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The Journal of Sports Medicine and Physical Fitness 2021 Mar 15

DOI: 10.23736/S0022-4707.21.12306-0

Copyright © 2021 EDIZIONI MINERVA MEDICA

language: English

Comparing the effects of multicomponent exercise with or without power training on the cardiorespiratory fitness, physical function, and muscular strength of patients with stroke: a randomized controlled trial

Dongheon KANG 1, Jiyoung PARK 2, Irully JEONG 3, Seon-Deok EUN 2

1 Department of Healthcare and Public Health Research, Korea National Rehabilitation Hospital, Ministry of Health and Welfare, Seoul, Republic of Korea; 2 Department of Clinical Research for Rehabilitation, Korea National Rehabilitation Hospital, Ministry of Health and Welfare, Seoul, Republic of Korea; 3 Department of Sport Education, College of Physical Education, Kookmin University, Seoul, Republic of Korea


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BACKGROUND: Literature studies concerning the effect of implementing a multicomponent program with different individual exercise intensities are insufficient. This study aimed to examine the effects of performing a multicomponent exercise program incorporating high-speed power training on cardiorespiratory fitness, physical function, and muscular strength in post-stroke patients. We compared the results of two different exercise regimens: high-speed power training and traditional low-speed strength training.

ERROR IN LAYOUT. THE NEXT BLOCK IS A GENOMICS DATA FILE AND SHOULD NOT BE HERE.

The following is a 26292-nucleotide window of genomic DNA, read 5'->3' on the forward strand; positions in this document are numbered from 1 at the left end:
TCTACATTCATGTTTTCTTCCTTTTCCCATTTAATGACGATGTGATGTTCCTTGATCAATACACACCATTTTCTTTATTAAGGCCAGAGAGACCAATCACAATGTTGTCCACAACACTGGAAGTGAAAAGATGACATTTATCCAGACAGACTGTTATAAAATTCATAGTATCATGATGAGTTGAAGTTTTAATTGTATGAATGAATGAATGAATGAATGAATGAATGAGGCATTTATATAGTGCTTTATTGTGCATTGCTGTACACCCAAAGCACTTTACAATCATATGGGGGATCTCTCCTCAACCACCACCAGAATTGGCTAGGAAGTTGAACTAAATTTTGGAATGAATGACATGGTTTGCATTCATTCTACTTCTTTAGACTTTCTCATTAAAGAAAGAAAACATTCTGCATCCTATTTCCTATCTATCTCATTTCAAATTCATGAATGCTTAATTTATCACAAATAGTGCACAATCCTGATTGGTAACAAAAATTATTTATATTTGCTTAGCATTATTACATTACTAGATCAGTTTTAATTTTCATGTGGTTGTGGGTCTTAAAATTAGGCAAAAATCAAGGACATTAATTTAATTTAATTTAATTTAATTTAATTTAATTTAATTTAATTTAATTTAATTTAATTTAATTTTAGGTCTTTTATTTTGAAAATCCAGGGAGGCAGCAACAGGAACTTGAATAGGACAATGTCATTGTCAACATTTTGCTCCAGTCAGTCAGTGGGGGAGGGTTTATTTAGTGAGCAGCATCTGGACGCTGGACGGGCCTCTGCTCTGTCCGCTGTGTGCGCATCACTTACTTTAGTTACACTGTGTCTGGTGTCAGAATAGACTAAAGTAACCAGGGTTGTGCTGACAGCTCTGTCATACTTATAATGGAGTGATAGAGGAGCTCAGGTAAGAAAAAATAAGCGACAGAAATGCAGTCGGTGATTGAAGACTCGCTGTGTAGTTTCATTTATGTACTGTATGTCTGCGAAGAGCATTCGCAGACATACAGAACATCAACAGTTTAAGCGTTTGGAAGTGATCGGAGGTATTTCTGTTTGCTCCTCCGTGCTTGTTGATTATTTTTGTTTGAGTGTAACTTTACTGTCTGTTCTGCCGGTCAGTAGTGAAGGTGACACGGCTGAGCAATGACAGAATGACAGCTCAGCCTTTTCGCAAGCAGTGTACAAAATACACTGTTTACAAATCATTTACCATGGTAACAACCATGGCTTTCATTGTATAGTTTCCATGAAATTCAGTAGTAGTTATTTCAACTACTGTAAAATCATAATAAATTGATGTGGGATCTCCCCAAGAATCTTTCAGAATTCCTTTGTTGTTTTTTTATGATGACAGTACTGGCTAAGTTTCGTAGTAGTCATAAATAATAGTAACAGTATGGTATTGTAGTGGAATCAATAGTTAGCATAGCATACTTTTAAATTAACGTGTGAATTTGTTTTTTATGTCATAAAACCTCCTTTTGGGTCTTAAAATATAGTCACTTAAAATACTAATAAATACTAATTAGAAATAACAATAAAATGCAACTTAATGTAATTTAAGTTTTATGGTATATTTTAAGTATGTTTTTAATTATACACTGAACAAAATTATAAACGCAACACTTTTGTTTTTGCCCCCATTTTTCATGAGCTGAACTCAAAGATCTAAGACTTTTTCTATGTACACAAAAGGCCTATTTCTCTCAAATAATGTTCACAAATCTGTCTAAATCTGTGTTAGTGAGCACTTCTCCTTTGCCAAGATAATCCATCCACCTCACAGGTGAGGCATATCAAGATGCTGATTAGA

METHODS: Forty-five post-stroke patients were randomly assigned to the high-speed, low-speed, and control groups. A 60-min multicomponent exercise program was conducted three times per week for 8 weeks in the two exercise groups, whereas static stretching was performed in the control group. Cardiorespiratory fitness, physical function, and muscular strength were assessed before and after the intervention.
RESULTS: Significant improvements were observed in the peak oxygen consumption values and results of the Berg balance scale, Korean version of the Trunk Impairment Scale, and Timed Up-and-Go test. The aforementioned were evaluated as a measure of cardiorespiratory function and functional ability in the exercise groups and compared to those obtained in the control group. High-speed power training led to greater improvement in patients compared with low-speed strength training.
CONCLUSIONS: Multicomponent exercise involving high-speed power training was beneficial in helping patients with stroke regain cardiorespiratory fitness, physical function, and muscular strength.


KEY WORDS: Stroke; Exercise; Cardiorespiratory fitness; Physical functional performance; Muscle strength

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